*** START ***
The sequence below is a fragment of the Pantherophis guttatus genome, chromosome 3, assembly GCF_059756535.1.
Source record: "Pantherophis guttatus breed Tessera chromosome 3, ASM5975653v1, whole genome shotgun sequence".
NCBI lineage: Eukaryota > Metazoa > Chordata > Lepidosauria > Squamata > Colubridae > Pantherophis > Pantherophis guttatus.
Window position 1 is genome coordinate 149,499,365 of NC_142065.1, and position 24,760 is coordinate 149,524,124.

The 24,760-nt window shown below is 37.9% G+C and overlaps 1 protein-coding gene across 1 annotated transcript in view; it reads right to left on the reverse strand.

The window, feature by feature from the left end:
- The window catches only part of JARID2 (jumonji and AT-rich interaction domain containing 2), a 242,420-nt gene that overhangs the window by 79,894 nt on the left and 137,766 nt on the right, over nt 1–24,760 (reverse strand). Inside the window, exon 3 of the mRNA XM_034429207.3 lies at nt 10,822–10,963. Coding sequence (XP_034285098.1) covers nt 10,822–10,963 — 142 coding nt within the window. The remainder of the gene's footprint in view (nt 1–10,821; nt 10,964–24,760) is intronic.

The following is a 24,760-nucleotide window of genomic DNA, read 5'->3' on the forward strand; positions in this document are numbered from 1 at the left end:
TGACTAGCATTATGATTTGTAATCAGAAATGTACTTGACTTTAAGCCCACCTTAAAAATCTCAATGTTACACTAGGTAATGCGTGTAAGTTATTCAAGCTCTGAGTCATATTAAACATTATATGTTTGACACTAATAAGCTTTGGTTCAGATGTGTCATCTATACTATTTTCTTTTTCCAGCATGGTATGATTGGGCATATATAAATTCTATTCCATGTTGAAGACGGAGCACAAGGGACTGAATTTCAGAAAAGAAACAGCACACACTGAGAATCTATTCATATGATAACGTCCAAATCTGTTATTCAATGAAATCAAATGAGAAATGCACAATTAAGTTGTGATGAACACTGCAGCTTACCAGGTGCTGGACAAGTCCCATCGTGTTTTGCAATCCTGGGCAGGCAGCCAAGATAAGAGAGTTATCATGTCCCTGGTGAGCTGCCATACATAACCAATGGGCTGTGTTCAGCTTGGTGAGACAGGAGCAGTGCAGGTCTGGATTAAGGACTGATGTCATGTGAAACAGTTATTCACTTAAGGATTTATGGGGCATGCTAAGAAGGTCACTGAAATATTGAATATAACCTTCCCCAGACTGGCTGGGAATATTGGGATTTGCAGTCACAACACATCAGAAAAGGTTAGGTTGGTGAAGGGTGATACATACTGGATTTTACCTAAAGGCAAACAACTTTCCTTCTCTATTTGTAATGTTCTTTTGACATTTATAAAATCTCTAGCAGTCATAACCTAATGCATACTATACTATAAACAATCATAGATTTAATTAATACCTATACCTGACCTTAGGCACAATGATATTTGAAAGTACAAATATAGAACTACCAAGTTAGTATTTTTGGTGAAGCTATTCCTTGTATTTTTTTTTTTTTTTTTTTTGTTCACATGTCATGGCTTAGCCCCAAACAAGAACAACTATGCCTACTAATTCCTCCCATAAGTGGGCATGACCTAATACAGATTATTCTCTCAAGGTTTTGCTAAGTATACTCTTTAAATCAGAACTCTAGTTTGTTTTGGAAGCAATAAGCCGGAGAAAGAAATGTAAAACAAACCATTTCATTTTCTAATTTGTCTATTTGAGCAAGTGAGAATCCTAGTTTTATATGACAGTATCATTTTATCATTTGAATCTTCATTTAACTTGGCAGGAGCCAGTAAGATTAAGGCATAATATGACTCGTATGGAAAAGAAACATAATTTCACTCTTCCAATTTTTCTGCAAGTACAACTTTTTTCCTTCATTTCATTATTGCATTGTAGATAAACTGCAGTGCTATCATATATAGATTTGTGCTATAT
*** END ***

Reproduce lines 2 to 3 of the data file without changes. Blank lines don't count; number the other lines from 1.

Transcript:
Source record: "Pantherophis guttatus breed Tessera chromosome 3, ASM5975653v1, whole genome shotgun sequence".
NCBI lineage: Eukaryota > Metazoa > Chordata > Lepidosauria > Squamata > Colubridae > Pantherophis > Pantherophis guttatus.